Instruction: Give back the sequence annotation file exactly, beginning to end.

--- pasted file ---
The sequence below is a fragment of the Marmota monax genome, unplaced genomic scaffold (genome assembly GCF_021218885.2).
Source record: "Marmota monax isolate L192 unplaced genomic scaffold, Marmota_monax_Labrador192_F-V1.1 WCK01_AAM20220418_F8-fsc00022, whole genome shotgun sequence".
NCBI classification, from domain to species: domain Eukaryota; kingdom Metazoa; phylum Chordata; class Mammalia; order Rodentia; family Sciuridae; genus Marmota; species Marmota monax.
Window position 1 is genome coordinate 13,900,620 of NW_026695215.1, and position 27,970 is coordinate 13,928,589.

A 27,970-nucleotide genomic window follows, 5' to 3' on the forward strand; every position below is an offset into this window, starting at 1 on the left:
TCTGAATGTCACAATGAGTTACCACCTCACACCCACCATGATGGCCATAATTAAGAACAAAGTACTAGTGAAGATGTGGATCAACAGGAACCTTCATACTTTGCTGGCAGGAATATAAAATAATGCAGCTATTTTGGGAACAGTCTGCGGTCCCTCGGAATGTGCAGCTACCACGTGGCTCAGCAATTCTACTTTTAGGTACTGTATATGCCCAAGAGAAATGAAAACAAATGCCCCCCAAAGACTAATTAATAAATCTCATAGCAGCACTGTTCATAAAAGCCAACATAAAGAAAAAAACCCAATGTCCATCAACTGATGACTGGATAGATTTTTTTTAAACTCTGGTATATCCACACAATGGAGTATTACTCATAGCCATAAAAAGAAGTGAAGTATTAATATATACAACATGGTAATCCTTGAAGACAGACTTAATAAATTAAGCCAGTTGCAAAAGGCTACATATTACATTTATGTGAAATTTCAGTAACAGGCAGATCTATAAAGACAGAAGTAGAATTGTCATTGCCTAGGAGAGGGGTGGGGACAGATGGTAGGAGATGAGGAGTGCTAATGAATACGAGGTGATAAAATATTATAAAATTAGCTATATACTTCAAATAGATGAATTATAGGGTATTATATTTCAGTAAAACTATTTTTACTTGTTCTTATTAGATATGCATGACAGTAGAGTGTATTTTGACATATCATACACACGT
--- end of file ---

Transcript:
The sequence below is a fragment of the Marmota monax genome, unplaced genomic scaffold (genome assembly GCF_021218885.2).
Source record: "Marmota monax isolate L192 unplaced genomic scaffold, Marmota_monax_Labrador192_F-V1.1 WCK01_AAM20220418_F8-fsc00022, whole genome shotgun sequence".
NCBI classification, from domain to species: domain Eukaryota; kingdom Metazoa; phylum Chordata; class Mammalia; order Rodentia; family Sciuridae; genus Marmota; species Marmota monax.
Window position 1 is genome coordinate 13,900,620 of NW_026695215.1, and position 27,970 is coordinate 13,928,589.

A 27,970-nucleotide genomic window follows, 5' to 3' on the forward strand; every position below is an offset into this window, starting at 1 on the left:
TCTGAATGTCACAATGAGTTACCACCTCACACCCACCATGATGGCCATAATTAAGAACAAAGTACTAGTGAAGATGTGGATCAACAGGAACCTTCATACTTTGCTGGCAGGAATATAAAATAATGCAGCTATTTTGGGAACAGTCTGCGGTCCCTCGGAATGTGCAGCTACCACGTGGCTCAGCAATTCTACTTTTAGGTACTGTATATGCCCAAGAGAAATGAAAACAAATGCCCCCCAAAGACTAATTAATAAATCTCATAGCAGCACTGTTCATAAAAGCCAACATAAAGAAAAAAACCCAATGTCCATCAACTGATGACTGGATAGATTTTTTTTAAACTCTGGTATATCCACACAATGGAGTATTACTCATAGCCATAAAAAGAAGTGAAGTATTAATATATACAACATGGTAATCCTTGAAGACAGACTTAATAAATTAAGCCAGTTGCAAAAGGCTACATATTACATTTATGTGAAATTTCAGTAACAGGCAGATCTATAAAGACAGAAGTAGAATTGTCATTGCCTAGGAGAGGGGTGGGGACAGATGGTAGGAGATGAGGAGTGCTAATGAATACGAGGTGATAAAATATTATAAAATTAGCTATATACTTCAAATAGATGAATTATAGGGTATTATATTTCAGTAAAACTATTTTTACTTGTTCTTATTAGATATGCATGACAGTAGAGTGTATTTTGACATATCATACACACGT